America’s Hispanic population, the largest minority cultural group in the U.S., is expected to grow from over 60 million to 70 million by 2022, with a buying power that is projected to increase by an additional $400 million by 2023 from its 2018 total of $1.5 trillion, according to Jorge Martinez-Bonilla, vice president of the Hispanic Division of C+R Research, a Chicago-based multicultural market research firm, and the U.S. Census Bureau.
With all that money on the table, the potential is tremendous for c-store retailers who learn what their surrounding Hispanic communities want and develop marketing strategies targeted to them, Martinez-Bonilla said. He emphasized that reaching these consumers requires more than just translating their menus and other signs into Spanish.
“Hispanic is not a single group or monolith; the people come from a variety of different cultures bound only by the Spanish language,” he explained.
It is important, he noted, to know what countries are represented in the surrounding communities because each has its own traditions, specialty items and flavor profiles. Mexicans, he said, are likely to crave tacos, while Salvadorans are more likely to prefer pupusas, and Colombians and Venezuelans, arepas.
Outside of the prepared foods arena, stores can stock their bakeries with pan dulce, like conchas or other pastries and sweet breads, and their grocery aisles with familiar packaged snacks such as Takis chips in a variety of flavors, Martinez-Bonilla said.
Serving Latinx Customers
In addition to offering numerous Hispanic-inspired foodservice selections such as their signature beef and bean and “chile relleno-style” Hatch green chile burritos, Allsup’s, which has 304 stores in New Mexico, West Texas and Oklahoma and is owned by Yesway, appeals to Latinx snackers with its popular line of private-label hot sauce, flour and corn tortillas, Hatch green chile salsa and corn chips, noted George Banister, vice president of special projects for Yesway/Allsup’s. A new fall addition to the chips lineup is the Smokin’ Hot Nacho Tostada flavor.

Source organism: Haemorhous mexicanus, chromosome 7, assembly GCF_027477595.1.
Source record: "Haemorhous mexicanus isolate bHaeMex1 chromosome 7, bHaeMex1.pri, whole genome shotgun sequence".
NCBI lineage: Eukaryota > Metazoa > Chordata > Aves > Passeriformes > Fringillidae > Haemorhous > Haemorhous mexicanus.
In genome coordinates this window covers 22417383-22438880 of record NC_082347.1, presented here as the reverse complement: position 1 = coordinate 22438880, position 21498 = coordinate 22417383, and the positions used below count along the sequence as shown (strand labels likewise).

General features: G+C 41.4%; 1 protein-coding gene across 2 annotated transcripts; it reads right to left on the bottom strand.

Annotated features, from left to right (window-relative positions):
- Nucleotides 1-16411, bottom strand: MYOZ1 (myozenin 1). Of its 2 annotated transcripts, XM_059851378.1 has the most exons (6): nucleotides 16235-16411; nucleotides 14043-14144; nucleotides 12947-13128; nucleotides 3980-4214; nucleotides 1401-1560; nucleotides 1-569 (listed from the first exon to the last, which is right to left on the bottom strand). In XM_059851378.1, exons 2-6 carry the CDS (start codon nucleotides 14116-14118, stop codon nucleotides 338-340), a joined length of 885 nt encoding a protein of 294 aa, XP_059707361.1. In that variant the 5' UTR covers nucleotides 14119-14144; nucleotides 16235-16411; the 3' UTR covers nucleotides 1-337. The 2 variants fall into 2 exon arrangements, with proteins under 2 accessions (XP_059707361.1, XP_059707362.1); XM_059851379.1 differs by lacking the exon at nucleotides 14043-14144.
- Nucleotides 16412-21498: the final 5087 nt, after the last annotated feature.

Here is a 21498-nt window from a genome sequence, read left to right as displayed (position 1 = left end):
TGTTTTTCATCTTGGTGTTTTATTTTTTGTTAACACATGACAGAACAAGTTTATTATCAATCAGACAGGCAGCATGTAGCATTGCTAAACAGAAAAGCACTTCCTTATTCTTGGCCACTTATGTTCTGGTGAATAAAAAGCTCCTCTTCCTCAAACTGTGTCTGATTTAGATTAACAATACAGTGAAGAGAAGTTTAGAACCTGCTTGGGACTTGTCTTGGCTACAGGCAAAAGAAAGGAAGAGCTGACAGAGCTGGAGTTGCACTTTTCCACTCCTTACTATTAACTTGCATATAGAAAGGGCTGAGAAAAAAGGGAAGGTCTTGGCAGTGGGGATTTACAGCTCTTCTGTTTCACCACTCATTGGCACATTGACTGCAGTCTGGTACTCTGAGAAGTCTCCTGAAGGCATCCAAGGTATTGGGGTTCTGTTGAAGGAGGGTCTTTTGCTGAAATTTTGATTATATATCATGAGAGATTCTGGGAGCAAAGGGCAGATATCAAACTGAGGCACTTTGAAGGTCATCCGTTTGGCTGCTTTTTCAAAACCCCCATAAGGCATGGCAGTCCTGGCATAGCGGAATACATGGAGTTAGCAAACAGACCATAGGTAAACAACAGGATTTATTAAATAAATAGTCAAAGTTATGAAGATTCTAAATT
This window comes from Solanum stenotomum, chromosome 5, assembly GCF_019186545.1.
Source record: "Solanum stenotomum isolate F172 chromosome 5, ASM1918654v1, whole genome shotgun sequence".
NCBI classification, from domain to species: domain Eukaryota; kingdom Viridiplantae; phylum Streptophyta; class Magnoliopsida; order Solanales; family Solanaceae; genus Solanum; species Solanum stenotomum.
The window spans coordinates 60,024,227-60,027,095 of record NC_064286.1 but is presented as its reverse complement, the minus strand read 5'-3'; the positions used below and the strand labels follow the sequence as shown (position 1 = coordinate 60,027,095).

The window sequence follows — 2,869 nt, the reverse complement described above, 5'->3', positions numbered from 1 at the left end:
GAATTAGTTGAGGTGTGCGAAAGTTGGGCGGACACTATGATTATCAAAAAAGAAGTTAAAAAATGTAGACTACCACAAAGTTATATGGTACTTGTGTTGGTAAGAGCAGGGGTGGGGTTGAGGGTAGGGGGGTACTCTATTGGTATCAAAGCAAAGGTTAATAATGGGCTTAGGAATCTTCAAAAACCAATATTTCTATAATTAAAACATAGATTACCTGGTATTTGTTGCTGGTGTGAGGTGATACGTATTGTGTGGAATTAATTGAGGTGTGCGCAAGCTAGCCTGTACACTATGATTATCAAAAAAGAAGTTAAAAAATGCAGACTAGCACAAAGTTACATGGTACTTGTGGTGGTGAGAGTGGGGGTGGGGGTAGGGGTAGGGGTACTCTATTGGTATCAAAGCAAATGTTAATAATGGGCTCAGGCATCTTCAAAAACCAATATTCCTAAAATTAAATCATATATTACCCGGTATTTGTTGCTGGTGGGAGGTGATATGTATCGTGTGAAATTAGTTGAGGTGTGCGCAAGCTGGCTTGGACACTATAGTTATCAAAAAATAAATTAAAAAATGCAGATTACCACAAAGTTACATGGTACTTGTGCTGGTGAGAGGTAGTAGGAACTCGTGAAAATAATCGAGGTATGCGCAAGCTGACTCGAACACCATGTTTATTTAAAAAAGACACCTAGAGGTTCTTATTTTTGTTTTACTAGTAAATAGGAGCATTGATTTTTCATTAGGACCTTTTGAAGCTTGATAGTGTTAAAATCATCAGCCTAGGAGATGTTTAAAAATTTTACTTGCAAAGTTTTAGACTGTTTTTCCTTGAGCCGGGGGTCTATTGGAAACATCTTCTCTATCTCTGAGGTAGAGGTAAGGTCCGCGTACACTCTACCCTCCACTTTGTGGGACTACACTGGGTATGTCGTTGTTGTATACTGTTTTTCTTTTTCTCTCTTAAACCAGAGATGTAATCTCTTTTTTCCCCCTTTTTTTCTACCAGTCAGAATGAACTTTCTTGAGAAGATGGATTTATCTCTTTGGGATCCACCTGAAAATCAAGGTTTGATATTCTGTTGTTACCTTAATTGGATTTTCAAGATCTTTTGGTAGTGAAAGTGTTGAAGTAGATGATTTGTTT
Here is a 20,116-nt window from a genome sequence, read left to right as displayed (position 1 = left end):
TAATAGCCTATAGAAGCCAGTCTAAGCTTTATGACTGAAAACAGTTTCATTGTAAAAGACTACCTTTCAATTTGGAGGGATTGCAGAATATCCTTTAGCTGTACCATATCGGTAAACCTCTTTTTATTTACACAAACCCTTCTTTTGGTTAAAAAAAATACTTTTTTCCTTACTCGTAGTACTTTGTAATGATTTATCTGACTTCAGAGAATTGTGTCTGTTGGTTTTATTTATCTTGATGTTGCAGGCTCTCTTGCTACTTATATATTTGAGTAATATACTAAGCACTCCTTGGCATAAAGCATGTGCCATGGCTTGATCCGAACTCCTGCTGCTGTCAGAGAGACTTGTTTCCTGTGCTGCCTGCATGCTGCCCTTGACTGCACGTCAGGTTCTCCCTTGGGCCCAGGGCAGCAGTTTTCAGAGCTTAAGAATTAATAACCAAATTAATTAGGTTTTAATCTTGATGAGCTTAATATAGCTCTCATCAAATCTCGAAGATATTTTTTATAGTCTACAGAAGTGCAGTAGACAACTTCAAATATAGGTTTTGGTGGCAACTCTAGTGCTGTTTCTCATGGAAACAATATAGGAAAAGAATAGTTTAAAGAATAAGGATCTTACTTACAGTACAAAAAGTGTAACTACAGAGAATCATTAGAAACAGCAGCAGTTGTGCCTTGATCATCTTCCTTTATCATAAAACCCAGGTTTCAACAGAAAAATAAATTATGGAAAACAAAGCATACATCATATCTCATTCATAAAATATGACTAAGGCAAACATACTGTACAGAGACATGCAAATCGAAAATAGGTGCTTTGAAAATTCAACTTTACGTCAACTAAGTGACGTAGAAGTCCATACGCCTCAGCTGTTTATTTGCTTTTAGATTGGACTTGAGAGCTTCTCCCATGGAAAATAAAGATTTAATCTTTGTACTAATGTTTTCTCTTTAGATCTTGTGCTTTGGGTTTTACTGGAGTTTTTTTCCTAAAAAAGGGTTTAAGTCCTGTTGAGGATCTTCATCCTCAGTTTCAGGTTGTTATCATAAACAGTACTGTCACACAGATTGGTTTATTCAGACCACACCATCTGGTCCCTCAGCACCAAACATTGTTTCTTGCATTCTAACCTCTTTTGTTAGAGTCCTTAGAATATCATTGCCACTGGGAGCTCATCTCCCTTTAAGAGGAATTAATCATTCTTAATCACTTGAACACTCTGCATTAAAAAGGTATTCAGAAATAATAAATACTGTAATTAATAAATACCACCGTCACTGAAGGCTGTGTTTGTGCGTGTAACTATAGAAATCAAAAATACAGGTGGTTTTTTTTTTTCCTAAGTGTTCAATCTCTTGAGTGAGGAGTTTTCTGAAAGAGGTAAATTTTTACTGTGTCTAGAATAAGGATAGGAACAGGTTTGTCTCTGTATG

The stores in Texas and New Mexico serve a clientele that is 43% Hispanic. Other favorite foodservice items in those stores are pork tamales, both hot and mild, and a chicken and cheese flauta, a deep-fried, filled, rolled-up tortilla, said Scott Stanfield, Allsup’s foodservice category manager.
Even customers who do not speak English are comfortable shopping in the stores, he said, as many of the employees are Spanish-speaking.
CEFCO Convenience Stores has 220 locations in Texas, Louisiana, Arkansas, Alabama, Mississippi and Florida, a number of which serve a large Mexican clientele. Last spring, in two new Texas stores, the company introduced a made-to-order burrito station where customers choose from a variety of fillings and toppings as they go down a steam table line.
The made-to-order burritos will also be available in two other Texas locations currently under construction. At 40 other locations, customers can get their burrito fix with grab-and-go versions from the warmers.
Inviting their customers to play with their food, the burrito bar options include roasted corn with onion and jalapeño, “a tip of the hat” to elote, the grilled, seasoned street corn that is a wildly popular snack in Mexico. The stores also make their own pico de gallo.
“Many people think that authentic Mexican fare has to be just the traditional products and flavor profiles,” said Carlos Acevedo, CEFCO’s foodservice director. “But cutting-edge and fusion cuisine, like a breakfast burrito with maple-flavored bacon, can also be authentic if they respect and honor the culture.”
Acevedo explained that he looks at items that are regional, restaurant or street food favorites to stay “a little ahead of the curve” in introducing new products and flavor profiles. For instance, he is planning to add beef barbacoa and carnitas as limited-time offers on the burrito bar and has just added a chorizo and scrambled egg item to the breakfast menu.